gms | German Medical Science

GMS Current Posters in Otorhinolaryngology - Head and Neck Surgery

German Society of Oto-Rhino-Laryngology, Head and Neck Surgery (DGHNOKHC)

ISSN 1865-1038

Endoscopic management of juvenile nasopharyngeal angiofibroma: our experience


  • corresponding author Georgios Fyrmpas - AHEPA Hospital, Thessaloniki, Greece
  • Iordanis Konstantinidis - Papageorgiou Hospital, Thessaloniki, Greece
  • Athanassia Printza - Papageorgiou Hospital, Thessaloniki, Greece
  • Jiannis Constantinidis - AHEPA Hospital, Thessaloniki, Greece

GMS Curr Posters Otorhinolaryngol Head Neck Surg 2010;6:Doc79

doi: 10.3205/cpo000572, urn:nbn:de:0183-cpo0005726

Published: April 22, 2010

© 2010 Fyrmpas et al.
This is an Open Access article distributed under the terms of the Creative Commons Attribution License ( You are free: to Share – to copy, distribute and transmit the work, provided the original author and source are credited.



Introduction: The endoscopic resection of juvenile nasopharyngeal angiofibroma (JNA) emerges as an alternative approach to open surgical procedures due to reduced morbidity and comparable recurrence rates. The purpose of this study is to present our experience with the endoscopic management of JNA.

Patients/methods: Retrospective chart review of six male patients with mean age 14.6 years (range 10–21) who were treated endoscopically for JNA at our institution between the years 2003–2009. Two tumours were classified as stage I and 4 tumours as stage II according to the Fisch staging system. Three patients underwent preoperative embolisation. The endoscopic treatment involved posterior ethmoidectomy, middle meatal antrostomy, sphenoidotomy, clipping of the sphenopalatine artery and its branches and drilling of the pterygoid basis. All patients underwent magnetic resonance imaging 3 months post operatively and then at yearly follow up.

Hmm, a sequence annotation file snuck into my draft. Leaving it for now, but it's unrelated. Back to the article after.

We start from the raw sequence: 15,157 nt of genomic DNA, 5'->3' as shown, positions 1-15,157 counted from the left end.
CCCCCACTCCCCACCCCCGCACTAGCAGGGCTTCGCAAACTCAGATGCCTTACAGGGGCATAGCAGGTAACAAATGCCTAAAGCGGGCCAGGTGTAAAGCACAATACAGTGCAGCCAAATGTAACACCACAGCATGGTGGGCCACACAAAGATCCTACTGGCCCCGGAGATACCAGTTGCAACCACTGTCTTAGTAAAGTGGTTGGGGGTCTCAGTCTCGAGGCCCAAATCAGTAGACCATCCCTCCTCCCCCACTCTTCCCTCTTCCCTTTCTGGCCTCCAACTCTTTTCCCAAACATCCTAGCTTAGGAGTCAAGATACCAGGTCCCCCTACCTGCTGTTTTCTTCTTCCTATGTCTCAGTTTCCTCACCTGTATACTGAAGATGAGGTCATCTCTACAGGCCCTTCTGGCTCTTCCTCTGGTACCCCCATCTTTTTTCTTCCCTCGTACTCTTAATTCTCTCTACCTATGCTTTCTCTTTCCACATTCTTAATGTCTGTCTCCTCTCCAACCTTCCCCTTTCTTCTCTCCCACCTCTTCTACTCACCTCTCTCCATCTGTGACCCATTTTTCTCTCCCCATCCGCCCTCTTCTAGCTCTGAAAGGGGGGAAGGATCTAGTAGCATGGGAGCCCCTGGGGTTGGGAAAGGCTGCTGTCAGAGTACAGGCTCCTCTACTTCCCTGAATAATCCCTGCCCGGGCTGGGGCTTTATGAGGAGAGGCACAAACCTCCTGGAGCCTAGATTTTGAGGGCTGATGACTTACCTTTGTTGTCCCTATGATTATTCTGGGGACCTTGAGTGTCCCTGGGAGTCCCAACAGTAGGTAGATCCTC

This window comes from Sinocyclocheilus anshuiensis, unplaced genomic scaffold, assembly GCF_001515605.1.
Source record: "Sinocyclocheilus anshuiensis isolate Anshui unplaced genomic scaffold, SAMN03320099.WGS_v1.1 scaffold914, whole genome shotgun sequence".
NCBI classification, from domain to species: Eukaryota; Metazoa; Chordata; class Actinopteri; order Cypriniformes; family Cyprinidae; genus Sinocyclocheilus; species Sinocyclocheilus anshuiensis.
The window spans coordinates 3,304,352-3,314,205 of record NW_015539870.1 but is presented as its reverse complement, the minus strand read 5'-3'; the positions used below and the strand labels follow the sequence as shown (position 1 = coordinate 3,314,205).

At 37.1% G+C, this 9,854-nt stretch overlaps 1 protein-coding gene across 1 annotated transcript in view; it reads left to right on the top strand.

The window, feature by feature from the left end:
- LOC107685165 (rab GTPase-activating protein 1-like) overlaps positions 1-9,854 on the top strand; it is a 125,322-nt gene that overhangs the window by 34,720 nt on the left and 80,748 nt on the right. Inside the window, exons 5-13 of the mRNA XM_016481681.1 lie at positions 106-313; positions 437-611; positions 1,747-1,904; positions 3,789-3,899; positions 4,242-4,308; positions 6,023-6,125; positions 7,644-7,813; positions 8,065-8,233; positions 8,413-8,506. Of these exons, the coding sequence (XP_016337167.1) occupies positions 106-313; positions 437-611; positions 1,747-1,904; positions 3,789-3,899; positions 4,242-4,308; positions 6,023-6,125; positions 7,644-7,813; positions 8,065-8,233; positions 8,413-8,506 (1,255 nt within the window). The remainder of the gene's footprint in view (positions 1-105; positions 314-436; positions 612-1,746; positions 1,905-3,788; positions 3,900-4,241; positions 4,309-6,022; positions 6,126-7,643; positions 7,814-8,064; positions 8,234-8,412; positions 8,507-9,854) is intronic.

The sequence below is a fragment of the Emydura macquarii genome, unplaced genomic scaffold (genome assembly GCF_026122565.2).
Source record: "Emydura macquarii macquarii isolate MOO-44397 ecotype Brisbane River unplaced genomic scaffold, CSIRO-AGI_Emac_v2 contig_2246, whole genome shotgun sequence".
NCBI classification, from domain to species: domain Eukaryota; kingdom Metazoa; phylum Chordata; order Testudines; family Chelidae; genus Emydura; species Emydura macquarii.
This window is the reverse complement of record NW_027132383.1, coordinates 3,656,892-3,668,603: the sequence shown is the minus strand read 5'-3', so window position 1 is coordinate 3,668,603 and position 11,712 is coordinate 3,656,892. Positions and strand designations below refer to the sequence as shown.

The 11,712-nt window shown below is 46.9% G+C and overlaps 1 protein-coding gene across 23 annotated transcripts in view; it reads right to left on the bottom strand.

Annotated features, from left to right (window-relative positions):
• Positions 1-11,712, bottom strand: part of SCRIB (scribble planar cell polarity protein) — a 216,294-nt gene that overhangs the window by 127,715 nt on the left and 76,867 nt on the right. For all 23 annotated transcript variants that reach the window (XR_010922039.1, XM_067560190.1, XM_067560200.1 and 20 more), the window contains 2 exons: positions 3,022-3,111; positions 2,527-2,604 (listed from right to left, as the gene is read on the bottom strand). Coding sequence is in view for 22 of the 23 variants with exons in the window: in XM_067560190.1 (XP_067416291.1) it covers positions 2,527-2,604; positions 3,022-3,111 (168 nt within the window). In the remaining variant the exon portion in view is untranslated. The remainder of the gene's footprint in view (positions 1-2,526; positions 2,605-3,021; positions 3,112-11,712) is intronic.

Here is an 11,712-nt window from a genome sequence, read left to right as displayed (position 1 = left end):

Results: Mean follow up was 34 months (range 12–62). All but one patient were free of macroscopic disease. A patient with stage II JNA developed recurrence after 9 months. The residual tumour was resected endoscopically and the sphenopalatine foramen widened by drilling. The patient is free of disease 17 months postoperatively. The intra-operative blood loss was acceptable (450–800 ml, mean: 560ml) and no patient required a blood transfusion. Patients were discharged after 4 to 8 days (mean 5 days). No complications were reported.

Conclusions: Our results are in line with those of other investigators regarding the endoscopic management of stage I and II JNA. The endoscopic approach is a safe and effective treatment modality for JNA due to the lack of external scars, minimal bone resection and enhanced visualization of the tumour extent.